Now that "Gene and Roger," the new podcast by Brian Raftery for The Ringer (Spotify), has aired its eighth and final episode, I want to acquaint you with the entire series. It is a superb tribute to the legacy of my last husband, Roger Ebert, and his longtime colleague and friend, Gene Siskel, who created a television show that has yet to be equaled in its influence, insight and entertaining analyses of cinema. It was a pleasure participating in the podcast, and I know for certain that both Roger and Gene would give Brian their trademark "Two Thumbs Up!" Here's a full list describing all the episodes, complete with links to their articles on The Ringer and where you can tune in for each on Spotify...
Episode One, "I Must Destroy Him," premiered on July 20th and featured yours truly, Marlene Iglitzen (wife of Gene), filmmaker Quentin Tarantino, "Sneak Previews" creator Thea Flaum, "Siskel & Ebert" producer Nancy De Los Santos, and "Pardon the Interruption" creator Erik Rydholm. This episode serves as an enticing introduction to the eight-part series, in which Raftery explains "how two megastar movie critics created media as we know it."
Episode Two, "Is the Room Big Enough for Both These Guys?", also premiered on July 20th and added "Siskel & Ebert" producer Ray Solley, "Siskel & Ebert" producer Jim Murphy, journalist Dave Price and film critic Carrie Rickey to its roster of interview subjects. This episode delves into Roger and Gene's respective paths toward film criticism, and their passion for such cinematic classics as "2001: A Space Odyssey" and "Saturday Night Fever."
Episode Three, "The Thumbs," premiered on July 27th and welcomed filmmakers Ramin Bahrani and Justin Lin as well as "Siskel & Ebert" associate producer Carie Lovstad, film critic Alonso Duralde and television critic Tom Shales. This episode insightfully dissects Roger's and Gene's Midwestern approach to criticism and how they were able to deliver top-drawer analysis in a way that was accessible and engaging to a national mainstream audience.
Episode Four, "Top Guns," premiered on August 3rd, and includes even more new voices: film producer Jesse Beaton and Buena Vista Television executive Jamie Bennett. In this episode, Raftery explores the enormous influence of Roger and Gene's reviews, particularly their championing of smaller pictures that otherwise could have easily slipped through the cracks, notably "My Dinner with Andre," which attributed its success at the box office to the duo of critics.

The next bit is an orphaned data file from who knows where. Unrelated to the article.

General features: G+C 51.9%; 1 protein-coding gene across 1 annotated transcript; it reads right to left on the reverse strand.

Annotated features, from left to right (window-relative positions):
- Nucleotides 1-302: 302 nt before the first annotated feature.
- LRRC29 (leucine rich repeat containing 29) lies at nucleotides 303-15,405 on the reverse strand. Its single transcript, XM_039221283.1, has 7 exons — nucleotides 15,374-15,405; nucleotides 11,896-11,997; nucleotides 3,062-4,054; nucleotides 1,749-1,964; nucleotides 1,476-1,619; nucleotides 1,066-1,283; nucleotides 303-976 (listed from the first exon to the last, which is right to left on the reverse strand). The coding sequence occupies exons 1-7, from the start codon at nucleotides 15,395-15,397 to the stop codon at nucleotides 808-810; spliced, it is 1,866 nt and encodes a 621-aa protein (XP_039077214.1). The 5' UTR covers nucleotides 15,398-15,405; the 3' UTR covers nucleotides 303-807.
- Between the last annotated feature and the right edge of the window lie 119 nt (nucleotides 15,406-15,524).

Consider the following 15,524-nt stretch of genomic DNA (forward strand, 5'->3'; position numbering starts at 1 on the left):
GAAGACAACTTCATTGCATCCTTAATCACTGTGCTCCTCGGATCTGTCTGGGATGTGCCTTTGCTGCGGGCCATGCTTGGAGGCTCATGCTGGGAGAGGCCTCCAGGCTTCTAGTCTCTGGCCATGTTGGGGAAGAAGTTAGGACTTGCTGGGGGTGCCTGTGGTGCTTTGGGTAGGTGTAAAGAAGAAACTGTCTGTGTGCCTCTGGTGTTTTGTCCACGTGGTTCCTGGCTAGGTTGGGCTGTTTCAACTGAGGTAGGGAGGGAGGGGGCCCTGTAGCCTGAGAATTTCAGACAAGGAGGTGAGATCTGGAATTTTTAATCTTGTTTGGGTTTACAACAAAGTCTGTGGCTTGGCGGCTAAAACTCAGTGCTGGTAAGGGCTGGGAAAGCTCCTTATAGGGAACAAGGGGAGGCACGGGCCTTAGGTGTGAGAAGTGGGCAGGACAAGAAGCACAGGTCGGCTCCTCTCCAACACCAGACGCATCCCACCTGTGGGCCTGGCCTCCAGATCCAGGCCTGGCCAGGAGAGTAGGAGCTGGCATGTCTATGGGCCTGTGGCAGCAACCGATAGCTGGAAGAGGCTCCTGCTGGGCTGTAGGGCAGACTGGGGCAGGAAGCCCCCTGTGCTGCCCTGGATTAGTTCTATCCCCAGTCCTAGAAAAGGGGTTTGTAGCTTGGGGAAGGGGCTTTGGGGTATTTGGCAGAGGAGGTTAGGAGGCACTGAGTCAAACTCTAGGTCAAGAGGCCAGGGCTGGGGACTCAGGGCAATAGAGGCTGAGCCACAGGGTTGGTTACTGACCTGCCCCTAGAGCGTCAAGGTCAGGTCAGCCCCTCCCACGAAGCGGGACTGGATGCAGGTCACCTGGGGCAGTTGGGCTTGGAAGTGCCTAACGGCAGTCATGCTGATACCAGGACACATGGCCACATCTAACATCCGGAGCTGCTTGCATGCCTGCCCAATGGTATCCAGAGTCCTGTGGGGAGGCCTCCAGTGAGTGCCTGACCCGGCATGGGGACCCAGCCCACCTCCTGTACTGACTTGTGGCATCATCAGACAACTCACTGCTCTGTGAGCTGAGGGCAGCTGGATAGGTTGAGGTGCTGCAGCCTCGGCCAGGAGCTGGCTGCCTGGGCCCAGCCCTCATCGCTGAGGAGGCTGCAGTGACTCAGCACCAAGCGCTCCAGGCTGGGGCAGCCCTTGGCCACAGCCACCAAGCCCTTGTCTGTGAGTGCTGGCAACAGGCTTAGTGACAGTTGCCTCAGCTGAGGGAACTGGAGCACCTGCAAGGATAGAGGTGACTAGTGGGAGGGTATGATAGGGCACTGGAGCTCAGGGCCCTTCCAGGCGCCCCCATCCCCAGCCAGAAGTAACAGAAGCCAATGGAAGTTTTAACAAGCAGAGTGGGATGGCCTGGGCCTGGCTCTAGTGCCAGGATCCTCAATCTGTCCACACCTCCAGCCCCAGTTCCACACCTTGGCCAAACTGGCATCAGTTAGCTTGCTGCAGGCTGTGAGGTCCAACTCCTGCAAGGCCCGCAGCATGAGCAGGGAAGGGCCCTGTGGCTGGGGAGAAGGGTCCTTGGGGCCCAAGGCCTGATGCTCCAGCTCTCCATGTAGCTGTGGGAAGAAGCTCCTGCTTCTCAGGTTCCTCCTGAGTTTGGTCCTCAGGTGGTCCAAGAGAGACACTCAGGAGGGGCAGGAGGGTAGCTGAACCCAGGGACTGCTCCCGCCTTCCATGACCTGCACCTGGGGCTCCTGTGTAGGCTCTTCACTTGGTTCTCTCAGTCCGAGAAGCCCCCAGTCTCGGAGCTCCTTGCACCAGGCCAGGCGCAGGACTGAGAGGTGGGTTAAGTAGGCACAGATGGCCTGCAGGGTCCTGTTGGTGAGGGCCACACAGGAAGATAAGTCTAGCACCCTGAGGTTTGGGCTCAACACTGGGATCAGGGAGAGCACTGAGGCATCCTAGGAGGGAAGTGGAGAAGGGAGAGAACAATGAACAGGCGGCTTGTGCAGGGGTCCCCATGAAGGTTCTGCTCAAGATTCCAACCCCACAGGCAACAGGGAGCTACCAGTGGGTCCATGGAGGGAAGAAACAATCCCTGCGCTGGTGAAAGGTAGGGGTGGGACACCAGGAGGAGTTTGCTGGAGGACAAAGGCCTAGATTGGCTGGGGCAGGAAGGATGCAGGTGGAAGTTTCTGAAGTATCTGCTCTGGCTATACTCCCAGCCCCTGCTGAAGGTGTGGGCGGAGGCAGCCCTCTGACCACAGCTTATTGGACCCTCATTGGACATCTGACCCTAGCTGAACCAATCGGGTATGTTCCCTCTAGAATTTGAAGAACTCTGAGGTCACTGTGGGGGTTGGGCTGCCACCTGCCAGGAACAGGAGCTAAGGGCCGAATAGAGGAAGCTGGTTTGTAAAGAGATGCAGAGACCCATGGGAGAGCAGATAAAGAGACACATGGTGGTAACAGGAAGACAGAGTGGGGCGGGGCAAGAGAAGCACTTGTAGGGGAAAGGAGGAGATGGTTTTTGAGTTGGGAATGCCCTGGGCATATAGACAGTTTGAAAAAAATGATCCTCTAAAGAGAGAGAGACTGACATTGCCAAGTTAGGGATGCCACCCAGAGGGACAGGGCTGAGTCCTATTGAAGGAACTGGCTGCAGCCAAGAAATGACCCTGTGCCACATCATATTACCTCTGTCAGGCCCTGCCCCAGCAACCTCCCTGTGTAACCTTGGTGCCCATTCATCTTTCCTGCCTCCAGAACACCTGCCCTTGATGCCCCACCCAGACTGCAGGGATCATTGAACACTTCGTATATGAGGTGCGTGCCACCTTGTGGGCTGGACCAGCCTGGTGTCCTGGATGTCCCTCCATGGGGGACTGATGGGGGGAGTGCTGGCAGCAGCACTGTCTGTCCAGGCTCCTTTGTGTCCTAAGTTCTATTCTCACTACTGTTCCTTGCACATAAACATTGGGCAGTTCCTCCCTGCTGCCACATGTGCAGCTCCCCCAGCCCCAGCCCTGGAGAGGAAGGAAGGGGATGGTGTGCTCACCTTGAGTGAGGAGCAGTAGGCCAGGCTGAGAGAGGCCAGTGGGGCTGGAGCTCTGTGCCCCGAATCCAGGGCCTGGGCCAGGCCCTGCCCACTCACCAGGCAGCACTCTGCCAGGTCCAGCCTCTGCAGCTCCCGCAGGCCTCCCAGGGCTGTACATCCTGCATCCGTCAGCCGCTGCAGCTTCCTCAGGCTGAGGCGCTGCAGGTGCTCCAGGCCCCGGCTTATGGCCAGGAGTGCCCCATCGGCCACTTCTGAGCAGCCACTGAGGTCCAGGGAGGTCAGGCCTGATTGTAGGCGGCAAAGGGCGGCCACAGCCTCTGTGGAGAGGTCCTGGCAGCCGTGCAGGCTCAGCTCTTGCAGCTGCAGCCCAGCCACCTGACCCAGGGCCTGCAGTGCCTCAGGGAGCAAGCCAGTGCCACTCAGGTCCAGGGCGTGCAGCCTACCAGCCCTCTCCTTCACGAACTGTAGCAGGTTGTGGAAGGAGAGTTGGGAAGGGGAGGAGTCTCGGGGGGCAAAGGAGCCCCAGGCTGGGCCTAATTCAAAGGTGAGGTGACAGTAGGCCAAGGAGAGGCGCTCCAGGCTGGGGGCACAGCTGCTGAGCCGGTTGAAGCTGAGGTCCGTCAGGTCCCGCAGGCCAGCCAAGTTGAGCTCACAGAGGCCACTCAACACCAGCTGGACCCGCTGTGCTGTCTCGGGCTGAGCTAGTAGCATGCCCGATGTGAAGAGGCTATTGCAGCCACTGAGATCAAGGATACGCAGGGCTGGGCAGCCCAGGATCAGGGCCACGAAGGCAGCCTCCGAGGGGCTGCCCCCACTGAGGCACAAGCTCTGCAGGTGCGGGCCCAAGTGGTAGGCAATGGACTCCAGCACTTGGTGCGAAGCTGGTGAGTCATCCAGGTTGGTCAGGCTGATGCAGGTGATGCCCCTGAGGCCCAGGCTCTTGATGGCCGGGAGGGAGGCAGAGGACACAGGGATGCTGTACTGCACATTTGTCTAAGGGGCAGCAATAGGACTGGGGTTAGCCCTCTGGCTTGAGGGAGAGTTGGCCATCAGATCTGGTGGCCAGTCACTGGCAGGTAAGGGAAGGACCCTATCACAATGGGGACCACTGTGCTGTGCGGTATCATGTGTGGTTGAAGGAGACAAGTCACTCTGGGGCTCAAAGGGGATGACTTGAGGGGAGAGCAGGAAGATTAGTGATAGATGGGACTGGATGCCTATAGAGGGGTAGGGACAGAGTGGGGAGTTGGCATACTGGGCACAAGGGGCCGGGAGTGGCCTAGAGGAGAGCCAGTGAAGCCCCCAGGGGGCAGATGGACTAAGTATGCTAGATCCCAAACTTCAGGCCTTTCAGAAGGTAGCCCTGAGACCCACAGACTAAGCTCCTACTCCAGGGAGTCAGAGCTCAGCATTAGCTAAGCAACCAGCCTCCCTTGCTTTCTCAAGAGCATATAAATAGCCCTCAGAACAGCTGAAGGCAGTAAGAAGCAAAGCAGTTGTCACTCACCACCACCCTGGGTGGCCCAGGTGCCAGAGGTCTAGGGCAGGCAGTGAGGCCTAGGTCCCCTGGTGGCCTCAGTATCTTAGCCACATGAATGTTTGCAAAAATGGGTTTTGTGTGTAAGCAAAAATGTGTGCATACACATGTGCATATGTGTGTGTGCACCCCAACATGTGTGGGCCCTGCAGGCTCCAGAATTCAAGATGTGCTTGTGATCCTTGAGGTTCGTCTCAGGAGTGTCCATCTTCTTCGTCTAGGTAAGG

Episode Five, "Attack of the Clones," premiered on August 10th, and surveys the various imitators who attempted to replicate the formula of "Siskel & Ebert" while lacking the duo's inimitable chemistry and ability to connect with viewers. It also details how Roger and Gene responded to the criticism of their show from other colleagues by pointing out how their analyses go far beyond the simple vote of "thumbs up" or "thumbs down."
Episode Six, "The Human Condition," premiered on August 17th, and provides illuminating evidence of how Roger's and Gene's criticism had a transformative impact on the Academy's flawed and problematic voting system for the Oscars. Their championing of such films as "Hoop Dreams," "Do the Right Thing," "Roger & Me" and "One False Move" (whose director, Carl Franklin, and producer, Jesse Beaton, contribute their thoughts) is also covered in detail, along with Roger's advocacy for what became the NC-17 rating.
Episode Seven, "The Realities of Time," premiered on August 23rd, and follows the final years of Roger's and Gene's partnership prior to Gene passing on February 20th, 1999, after a battle with a brain tumor. We hear moving excerpts from the reviews he participated in with Roger while phoning in from his hospital bed, where he delighted in the lame parody of him and his "Siskel & Ebert" sparring partner in 1998's overhyped summer blockbuster, "Godzilla."
Episode Eight, "Something Wonderful is Coming To An End," premiered on August 25th, and chronicles how Roger kept his beloved television show alive for another decade after his partner's death. Richard Roeper offers his insights into what made his particular chemistry with Roger special and why he felt ideas pitched to him by the network of how to the keep the show relevant in the era of the internet (upon which Roger became a leading voice) wouldn't have fit the spirit of what the previous duo had created. The episode is a moving tribute to the extraordinary appeal of "Siskel & Ebert," which has continued to endure long after Roger's passing from cancer on April 4th, 2013.
So I invite you to listen to all eight episodes of the "Gene and Roger" podcast at The Ringer. Also be sure to check out our special edition of "Siskel & Ebert" Thumbnails, as well as our reprint of Donald Liebenson's 1995 article for The Los Angeles Times about the twentieth anniversary of "Siskel & Ebert." Below you will find an embedded video of a "Short History of Siskel & Ebert on Television." And please write to me at email@example.com or comment here to tell me what you think about the podcast.